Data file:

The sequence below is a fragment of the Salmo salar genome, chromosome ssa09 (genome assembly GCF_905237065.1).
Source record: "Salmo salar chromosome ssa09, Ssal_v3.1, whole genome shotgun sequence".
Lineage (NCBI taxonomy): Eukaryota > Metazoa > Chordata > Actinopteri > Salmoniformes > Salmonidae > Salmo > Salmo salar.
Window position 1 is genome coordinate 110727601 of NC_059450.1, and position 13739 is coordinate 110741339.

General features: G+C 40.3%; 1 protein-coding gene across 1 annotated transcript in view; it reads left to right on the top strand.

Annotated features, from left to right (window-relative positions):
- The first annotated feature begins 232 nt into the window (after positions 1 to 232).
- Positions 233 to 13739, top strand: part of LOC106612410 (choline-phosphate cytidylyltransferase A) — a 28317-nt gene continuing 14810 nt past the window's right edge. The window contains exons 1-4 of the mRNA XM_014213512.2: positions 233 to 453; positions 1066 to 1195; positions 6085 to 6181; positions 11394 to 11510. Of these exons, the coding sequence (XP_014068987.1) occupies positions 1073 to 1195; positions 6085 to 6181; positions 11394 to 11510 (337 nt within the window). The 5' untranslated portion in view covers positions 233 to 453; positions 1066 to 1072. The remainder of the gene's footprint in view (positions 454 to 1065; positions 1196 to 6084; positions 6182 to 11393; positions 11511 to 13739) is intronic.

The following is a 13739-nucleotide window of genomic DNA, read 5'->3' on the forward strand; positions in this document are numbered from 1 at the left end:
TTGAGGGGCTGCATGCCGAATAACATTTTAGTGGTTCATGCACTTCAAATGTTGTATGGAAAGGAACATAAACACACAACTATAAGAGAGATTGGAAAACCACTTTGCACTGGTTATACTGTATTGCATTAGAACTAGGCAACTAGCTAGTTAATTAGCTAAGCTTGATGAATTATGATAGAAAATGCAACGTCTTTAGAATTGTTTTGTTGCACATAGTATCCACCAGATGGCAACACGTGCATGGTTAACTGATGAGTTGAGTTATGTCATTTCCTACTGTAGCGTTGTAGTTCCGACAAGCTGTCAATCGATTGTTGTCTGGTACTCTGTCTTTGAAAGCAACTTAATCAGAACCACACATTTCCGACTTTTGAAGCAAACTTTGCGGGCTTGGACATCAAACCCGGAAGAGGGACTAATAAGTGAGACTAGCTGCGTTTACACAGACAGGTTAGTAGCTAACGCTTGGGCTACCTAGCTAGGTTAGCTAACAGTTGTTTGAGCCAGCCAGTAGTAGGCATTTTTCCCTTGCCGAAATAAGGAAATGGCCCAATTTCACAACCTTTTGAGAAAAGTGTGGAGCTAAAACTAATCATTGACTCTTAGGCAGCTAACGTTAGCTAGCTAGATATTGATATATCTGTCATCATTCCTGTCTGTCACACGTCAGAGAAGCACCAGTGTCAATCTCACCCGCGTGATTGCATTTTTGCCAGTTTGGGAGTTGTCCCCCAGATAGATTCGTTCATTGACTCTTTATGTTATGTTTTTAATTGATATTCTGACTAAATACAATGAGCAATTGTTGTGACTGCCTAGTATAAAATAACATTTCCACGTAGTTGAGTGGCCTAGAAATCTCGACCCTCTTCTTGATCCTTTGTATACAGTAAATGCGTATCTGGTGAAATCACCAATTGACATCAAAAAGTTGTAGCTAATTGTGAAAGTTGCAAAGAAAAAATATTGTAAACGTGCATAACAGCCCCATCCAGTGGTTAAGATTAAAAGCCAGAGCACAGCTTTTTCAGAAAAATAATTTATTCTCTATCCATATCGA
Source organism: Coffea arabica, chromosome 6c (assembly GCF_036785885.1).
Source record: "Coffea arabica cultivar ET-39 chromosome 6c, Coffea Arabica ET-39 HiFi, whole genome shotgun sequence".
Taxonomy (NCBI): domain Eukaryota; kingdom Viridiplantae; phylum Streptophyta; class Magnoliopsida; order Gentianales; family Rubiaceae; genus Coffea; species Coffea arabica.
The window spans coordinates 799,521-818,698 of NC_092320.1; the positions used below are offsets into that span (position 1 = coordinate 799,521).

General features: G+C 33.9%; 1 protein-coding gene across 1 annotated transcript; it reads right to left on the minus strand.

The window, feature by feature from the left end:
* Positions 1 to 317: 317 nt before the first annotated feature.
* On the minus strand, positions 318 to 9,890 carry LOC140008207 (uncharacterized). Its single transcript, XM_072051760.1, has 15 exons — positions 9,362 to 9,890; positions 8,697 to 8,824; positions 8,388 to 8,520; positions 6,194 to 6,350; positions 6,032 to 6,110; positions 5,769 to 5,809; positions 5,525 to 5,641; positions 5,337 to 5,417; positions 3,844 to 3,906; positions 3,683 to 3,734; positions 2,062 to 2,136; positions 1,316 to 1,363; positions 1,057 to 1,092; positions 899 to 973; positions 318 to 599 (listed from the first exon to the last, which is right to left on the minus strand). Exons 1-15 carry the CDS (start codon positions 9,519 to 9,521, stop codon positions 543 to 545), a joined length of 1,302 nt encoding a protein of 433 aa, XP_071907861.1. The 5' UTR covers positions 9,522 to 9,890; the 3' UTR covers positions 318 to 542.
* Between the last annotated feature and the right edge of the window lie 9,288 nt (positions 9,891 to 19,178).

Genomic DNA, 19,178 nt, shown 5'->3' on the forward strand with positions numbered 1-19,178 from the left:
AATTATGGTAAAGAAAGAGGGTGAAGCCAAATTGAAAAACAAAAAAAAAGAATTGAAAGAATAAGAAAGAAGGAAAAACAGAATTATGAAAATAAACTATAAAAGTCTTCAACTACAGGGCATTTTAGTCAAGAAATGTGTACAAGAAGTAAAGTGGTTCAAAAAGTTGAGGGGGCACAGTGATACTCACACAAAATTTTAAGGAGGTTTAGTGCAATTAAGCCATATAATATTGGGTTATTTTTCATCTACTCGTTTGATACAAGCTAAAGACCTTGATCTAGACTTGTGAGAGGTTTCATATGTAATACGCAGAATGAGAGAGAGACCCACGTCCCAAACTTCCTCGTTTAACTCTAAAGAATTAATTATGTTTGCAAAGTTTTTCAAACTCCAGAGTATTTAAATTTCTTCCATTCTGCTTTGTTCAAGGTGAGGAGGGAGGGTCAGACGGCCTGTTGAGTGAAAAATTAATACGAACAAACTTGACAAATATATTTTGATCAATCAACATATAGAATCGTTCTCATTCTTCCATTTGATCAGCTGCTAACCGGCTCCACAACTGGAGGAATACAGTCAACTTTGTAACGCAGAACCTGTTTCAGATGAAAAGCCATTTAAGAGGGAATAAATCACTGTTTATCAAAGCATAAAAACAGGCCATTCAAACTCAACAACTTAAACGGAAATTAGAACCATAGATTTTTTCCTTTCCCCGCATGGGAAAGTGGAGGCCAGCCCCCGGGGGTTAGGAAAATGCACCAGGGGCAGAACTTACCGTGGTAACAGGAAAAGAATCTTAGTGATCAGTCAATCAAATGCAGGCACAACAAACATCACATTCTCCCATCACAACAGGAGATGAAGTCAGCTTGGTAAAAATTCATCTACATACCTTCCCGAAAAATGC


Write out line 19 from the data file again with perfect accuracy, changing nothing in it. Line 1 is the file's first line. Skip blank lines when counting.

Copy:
* Between the last annotated feature and the right edge of the window lie 9,288 nt (positions 9,891 to 19,178).